“Health equity only exists when all people have the opportunity to attain their full health potential, and no one is disadvantaged because of their social position or other socially determined circumstance,” said NCDHHS Chief Health Equity Officer Victor Armstrong “Transparent review of demographic data shines a light on where gaps still exist and will help focus efforts so we achieve our collective goal of equitable access to health care.”

COVID-19 shed new light on the historical and on-going systemic disparities in the U.S. health care system, many of which were worsened because of the pandemic. Throughout the pandemic, NCDHHS has prioritized data transparency to hold ourselves and our partners accountable to promote equity in our COVID-19 prevention and response efforts, the department stated.

The department, for example, stated it requires reporting race and ethnicity data for all COVID-19 vaccinations, resulting in North Carolina being nationally recognized for its vaccination equity data. NCDHHS used these data and data on areas hardest hit by COVID-19 to inform where COVID-19 vaccine was distributed earlier in the pandemic.

The department stated it has also required reporting of race and ethnicity data for COVID-19 monoclonal antibody treatment, which is helping inform efforts for more equitable treatment access. Most recently, the NCDHHS expanded demographic data available on its public dashboard to help identify equity gaps by race/ethnicity and age.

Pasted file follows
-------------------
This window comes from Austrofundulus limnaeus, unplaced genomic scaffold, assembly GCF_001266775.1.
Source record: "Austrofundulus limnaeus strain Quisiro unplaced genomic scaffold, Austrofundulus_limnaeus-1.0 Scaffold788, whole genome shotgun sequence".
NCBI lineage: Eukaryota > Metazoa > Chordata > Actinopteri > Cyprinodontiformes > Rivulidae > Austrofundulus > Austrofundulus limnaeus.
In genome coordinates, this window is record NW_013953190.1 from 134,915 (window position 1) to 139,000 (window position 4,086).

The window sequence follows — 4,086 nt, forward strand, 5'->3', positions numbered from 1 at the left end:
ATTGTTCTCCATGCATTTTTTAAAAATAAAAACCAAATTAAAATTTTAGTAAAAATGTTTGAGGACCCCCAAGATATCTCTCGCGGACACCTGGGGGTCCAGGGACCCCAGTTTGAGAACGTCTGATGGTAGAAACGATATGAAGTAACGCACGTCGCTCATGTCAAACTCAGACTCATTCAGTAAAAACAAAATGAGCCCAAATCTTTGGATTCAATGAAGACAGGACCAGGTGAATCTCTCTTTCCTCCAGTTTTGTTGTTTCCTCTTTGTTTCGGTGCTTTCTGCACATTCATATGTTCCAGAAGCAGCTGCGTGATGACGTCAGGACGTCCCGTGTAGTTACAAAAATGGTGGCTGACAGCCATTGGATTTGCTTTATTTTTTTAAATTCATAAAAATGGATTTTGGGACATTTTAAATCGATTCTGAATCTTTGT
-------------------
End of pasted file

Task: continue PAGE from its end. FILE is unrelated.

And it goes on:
In October, NCDHHS hired Armstrong as its first Chief Health Equity Officer and launched the new Office of Health Equity to lead the department’s overarching strategy and operational goals to promote health equity, diversity and inclusion across all health and human services. Armstrong and NCDHHS Assistant Secretary of Equity and Inclusion Angela Bryant will be responsible for helping to embed health equity strategic initiatives into every aspect of DHHS’ programs, including outcomes and internal employee culture.

Going forward, the Health Evolution Forum will convene executive leadership and subject matter experts to develop real-world solutions to increase collection of gold-standard, voluntarily self-reported demographic data, dismantle barriers to data collection and drive adoption of consistent data standards to improve review.

“A concerted commitment to such collection and stratification for all key quality and performance metrics is critical to understanding and, most important, redressing disparities,” said Health Evolution President Richard Schwartz. “We are pleased to serve as a learning lab for this important endeavor and welcome other industry leaders to join in.”

“Too few organizations are actually analyzing disparities data internally, developing dashboards, embedding it into clinical workflows and making it public,” said Laurie Zephyrin, M.D., a Forum Fellow, and Vice President, Advancing Health Equity, at The Commonwealth Fund.

These substantial gaps limit awareness and ability to implement equity-focused interventions and establish accountability mechanisms that strategically address health disparities. NCDHHS stated it is proud to join in the effort to leverage data to address inequities in health and human services.